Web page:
Module: ActiveRecord::NestedAttributes::ClassMethods

Defined in:
activerecord/lib/active_record/nested_attributes.rb

Overview

Active Record Nested Attributes

Nested attributes allow you to save attributes on associated records through the parent. By default nested attribute updating is turned off, you can enable it using the accepts_nested_attributes_for class method. When you enable nested attributes an attribute writer is defined on the model.

The attribute writer is named after the association, which means that in the following example, two new methods are added to your model:

author_attributes=(attributes) and pages_attributes=(attributes).

class Book < ActiveRecord::Base
  has_one :author
  has_many :pages

  accepts_nested_attributes_for :author, :pages
end

Note that the :autosave option is automatically enabled on every association that accepts_nested_attributes_for is used for.

One-to-one

Consider a Member model that has one Avatar:

class Member < ActiveRecord::Base
  has_one :avatar
  accepts_nested_attributes_for :avatar
end

Enabling nested attributes on a one-to-one association allows you to create the member and avatar in one go:

params = { :member => { :name => 'Jack', :avatar_attributes => { :icon => 'smiling' } } }
member = Member.create(params[:member])
member.avatar.id # => 2
member.avatar.icon # => 'smiling'

It also allows you to update the avatar through the member:

params = { :member => { :avatar_attributes => { :id => '2', :icon => 'sad' } } }
member.update_attributes params[:member]
member.avatar.icon # => 'sad'

By default you will only be able to set and update attributes on the associated model. If you want to destroy the associated model through the attributes hash, you have to enable it first using the :allow_destroy option.

class Member < ActiveRecord::Base
  has_one :avatar
  accepts_nested_attributes_for :avatar, :allow_destroy => true
end

Now, when you add the _destroy key to the attributes hash, with a value that evaluates to true, you will destroy the associated model:

member.avatar_attributes = { :id => '2', :_destroy => '1' }
member.avatar.marked_for_destruction? # => true
member.save
member.reload.avatar # => nil

Note that the model will not be destroyed until the parent is saved.

One-to-many

Consider a member that has a number of posts:

class Member < ActiveRecord::Base
  has_many :posts
  accepts_nested_attributes_for :posts
end

You can now set or update attributes on an associated post model through the attribute hash.

For each hash that does not have an id key a new record will be instantiated, unless the hash also contains a _destroy key that evaluates to true.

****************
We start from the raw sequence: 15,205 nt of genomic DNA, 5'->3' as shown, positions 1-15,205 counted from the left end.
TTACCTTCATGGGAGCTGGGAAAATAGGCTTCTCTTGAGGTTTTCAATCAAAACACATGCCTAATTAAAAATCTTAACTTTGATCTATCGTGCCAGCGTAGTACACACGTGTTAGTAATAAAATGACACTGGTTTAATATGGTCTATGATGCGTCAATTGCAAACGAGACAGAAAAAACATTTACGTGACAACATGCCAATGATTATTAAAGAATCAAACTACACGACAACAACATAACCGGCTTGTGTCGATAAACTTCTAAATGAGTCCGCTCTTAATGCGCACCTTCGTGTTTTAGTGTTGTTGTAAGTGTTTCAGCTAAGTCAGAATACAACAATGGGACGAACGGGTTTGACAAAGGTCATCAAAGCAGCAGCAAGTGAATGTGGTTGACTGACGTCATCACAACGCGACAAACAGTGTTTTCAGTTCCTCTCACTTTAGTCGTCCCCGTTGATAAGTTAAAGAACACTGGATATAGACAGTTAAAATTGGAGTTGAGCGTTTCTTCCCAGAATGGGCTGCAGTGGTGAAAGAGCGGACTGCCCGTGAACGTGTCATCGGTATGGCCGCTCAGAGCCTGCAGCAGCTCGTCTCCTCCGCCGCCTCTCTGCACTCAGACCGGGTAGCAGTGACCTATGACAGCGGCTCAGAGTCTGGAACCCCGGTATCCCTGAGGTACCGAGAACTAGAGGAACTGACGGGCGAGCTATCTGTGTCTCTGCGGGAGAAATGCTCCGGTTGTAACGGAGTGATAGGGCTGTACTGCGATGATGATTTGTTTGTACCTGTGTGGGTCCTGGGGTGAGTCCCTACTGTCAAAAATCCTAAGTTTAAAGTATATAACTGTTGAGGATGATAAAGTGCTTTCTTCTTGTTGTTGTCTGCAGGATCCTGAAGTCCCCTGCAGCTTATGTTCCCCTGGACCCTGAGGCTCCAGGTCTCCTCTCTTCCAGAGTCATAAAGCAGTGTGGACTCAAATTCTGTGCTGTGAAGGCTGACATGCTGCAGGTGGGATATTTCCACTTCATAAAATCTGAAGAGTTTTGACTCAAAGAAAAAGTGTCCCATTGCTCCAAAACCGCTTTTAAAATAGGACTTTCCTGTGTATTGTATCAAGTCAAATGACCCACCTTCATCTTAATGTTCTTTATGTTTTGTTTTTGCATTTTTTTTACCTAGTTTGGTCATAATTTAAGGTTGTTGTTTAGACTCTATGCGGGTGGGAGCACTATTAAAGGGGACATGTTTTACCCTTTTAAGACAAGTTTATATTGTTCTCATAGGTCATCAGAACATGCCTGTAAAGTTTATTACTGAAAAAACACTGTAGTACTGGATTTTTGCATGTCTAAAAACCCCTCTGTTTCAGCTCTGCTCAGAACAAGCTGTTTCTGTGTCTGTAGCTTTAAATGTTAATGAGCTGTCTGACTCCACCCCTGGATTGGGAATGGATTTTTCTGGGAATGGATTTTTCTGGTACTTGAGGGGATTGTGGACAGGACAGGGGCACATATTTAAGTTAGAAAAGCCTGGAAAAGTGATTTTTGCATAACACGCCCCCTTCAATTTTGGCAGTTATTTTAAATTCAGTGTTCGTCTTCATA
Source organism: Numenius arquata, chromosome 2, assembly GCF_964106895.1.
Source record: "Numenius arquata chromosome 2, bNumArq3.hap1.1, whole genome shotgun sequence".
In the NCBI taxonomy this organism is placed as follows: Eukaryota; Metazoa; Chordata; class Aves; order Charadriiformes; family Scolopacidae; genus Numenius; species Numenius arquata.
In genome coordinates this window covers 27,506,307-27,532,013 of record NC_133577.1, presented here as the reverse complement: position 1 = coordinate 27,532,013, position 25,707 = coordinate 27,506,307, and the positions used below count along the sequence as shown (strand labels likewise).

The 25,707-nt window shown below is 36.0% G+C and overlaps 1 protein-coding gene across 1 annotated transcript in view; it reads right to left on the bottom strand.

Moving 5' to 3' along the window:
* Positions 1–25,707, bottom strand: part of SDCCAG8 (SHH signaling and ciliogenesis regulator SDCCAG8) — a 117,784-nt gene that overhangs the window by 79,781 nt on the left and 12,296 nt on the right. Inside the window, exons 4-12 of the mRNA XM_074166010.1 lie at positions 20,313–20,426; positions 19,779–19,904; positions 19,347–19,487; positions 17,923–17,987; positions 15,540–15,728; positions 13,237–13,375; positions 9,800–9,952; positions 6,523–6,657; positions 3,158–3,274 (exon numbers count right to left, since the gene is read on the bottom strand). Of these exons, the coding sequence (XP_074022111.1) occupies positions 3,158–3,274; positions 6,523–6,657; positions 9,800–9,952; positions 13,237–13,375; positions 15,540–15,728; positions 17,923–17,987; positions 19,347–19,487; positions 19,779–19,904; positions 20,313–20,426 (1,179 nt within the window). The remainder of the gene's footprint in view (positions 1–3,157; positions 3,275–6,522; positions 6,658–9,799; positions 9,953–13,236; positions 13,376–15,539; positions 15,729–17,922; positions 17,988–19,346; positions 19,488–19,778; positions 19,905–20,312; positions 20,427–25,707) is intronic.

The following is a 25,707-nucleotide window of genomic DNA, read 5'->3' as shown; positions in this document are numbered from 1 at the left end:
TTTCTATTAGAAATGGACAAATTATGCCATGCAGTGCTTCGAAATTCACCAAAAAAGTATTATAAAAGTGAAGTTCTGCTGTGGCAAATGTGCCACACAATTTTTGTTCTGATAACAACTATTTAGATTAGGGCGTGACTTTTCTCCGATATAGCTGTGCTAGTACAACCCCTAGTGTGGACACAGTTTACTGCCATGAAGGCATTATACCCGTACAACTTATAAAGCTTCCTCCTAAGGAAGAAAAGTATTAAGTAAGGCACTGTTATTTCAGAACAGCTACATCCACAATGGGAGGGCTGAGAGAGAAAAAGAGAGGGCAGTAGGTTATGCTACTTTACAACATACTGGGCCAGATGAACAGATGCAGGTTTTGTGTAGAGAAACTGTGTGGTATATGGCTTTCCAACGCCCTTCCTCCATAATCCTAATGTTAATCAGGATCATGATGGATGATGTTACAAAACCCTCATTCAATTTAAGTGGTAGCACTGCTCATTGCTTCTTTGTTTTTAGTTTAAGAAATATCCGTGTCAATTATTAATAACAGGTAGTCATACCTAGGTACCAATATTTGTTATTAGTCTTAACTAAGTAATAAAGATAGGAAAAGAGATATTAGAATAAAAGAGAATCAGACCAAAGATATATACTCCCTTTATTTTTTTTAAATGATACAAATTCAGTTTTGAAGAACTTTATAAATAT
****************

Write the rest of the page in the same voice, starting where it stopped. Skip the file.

params = { :member => {
  :name => 'joe', :posts_attributes => [
    { :title => 'Kari, the awesome Ruby documentation browser!' },
    { :title => 'The egalitarian assumption of the modern citizen' },
    { :title => '', :_destroy => '1' } # this will be ignored
  ]
}}

member = Member.create(params['member'])
member.posts.length # => 2
member.posts.first.title # => 'Kari, the awesome Ruby documentation browser!'
member.posts.second.title # => 'The egalitarian assumption of the modern citizen'

You may also set a :reject_if proc to silently ignore any new record hashes if they fail to pass your criteria. For example, the previous example could be rewritten as:

 class Member < ActiveRecord::Base
   has_many :posts
   accepts_nested_attributes_for :posts, :reject_if => proc { |attributes| attributes['title'].blank? }
 end

params = { :member => {
  :name => 'joe', :posts_attributes => [
    { :title => 'Kari, the awesome Ruby documentation browser!' },
    { :title => 'The egalitarian assumption of the modern citizen' },
    { :title => '' } # this will be ignored because of the :reject_if proc
  ]
}}

member = Member.create(params['member'])
member.posts.length # => 2
member.posts.first.title # => 'Kari, the awesome Ruby documentation browser!'
member.posts.second.title # => 'The egalitarian assumption of the modern citizen'

Alternatively, :reject_if also accepts a symbol for using methods:

class Member < ActiveRecord::Base
  has_many :posts
  accepts_nested_attributes_for :posts, :reject_if => :new_record?
end

class Member < ActiveRecord::Base
  has_many :posts
  accepts_nested_attributes_for :posts, :reject_if => :reject_posts

  def reject_posts(attributed)
    attributed['title'].blank?
  end
end

If the hash contains an id key that matches an already associated record, the matching record will be modified:

member.attributes = {
  :name => 'Joe',
  :posts_attributes => [
    { :id => 1, :title => '[UPDATED] An, as of yet, undisclosed awesome Ruby documentation browser!' },
    { :id => 2, :title => '[UPDATED] other post' }
  ]
}

member.posts.first.title # => '[UPDATED] An, as of yet, undisclosed awesome Ruby documentation browser!'
member.posts.second.title # => '[UPDATED] other post'

By default the associated records are protected from being destroyed. If you want to destroy any of the associated records through the attributes hash, you have to enable it first using the :allow_destroy option. This will allow you to also use the _destroy key to destroy existing records: